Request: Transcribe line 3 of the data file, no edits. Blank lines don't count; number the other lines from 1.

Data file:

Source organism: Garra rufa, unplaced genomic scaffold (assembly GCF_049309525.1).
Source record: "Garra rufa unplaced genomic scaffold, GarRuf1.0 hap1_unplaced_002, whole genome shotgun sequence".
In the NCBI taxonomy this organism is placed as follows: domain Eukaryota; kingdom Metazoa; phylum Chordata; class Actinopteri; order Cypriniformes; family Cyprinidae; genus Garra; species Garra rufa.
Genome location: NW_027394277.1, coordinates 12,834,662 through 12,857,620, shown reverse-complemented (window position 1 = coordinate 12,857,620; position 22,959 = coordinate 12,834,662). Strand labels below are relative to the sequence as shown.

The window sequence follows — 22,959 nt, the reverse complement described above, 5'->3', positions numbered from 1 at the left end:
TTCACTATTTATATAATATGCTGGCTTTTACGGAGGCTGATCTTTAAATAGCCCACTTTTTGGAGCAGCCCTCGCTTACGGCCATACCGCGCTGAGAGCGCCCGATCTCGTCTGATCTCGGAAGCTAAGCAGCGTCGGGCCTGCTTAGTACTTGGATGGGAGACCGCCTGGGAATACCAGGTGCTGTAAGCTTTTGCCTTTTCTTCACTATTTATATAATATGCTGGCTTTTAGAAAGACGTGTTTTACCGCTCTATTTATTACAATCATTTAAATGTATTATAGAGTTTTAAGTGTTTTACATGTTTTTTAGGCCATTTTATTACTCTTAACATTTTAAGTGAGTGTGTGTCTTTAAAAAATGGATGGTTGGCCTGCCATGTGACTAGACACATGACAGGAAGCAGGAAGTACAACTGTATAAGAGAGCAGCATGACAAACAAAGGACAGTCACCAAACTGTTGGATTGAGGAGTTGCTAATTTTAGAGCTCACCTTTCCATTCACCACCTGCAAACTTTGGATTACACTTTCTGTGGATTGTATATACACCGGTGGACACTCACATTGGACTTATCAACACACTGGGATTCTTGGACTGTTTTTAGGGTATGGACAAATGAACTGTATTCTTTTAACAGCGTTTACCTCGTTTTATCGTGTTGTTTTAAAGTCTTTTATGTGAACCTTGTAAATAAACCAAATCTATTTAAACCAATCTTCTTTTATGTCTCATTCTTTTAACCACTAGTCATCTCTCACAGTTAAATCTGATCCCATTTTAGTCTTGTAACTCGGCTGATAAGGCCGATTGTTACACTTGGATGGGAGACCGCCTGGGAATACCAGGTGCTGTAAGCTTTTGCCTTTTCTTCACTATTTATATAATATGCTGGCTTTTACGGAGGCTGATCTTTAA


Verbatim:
In the NCBI taxonomy this organism is placed as follows: domain Eukaryota; kingdom Metazoa; phylum Chordata; class Actinopteri; order Cypriniformes; family Cyprinidae; genus Garra; species Garra rufa.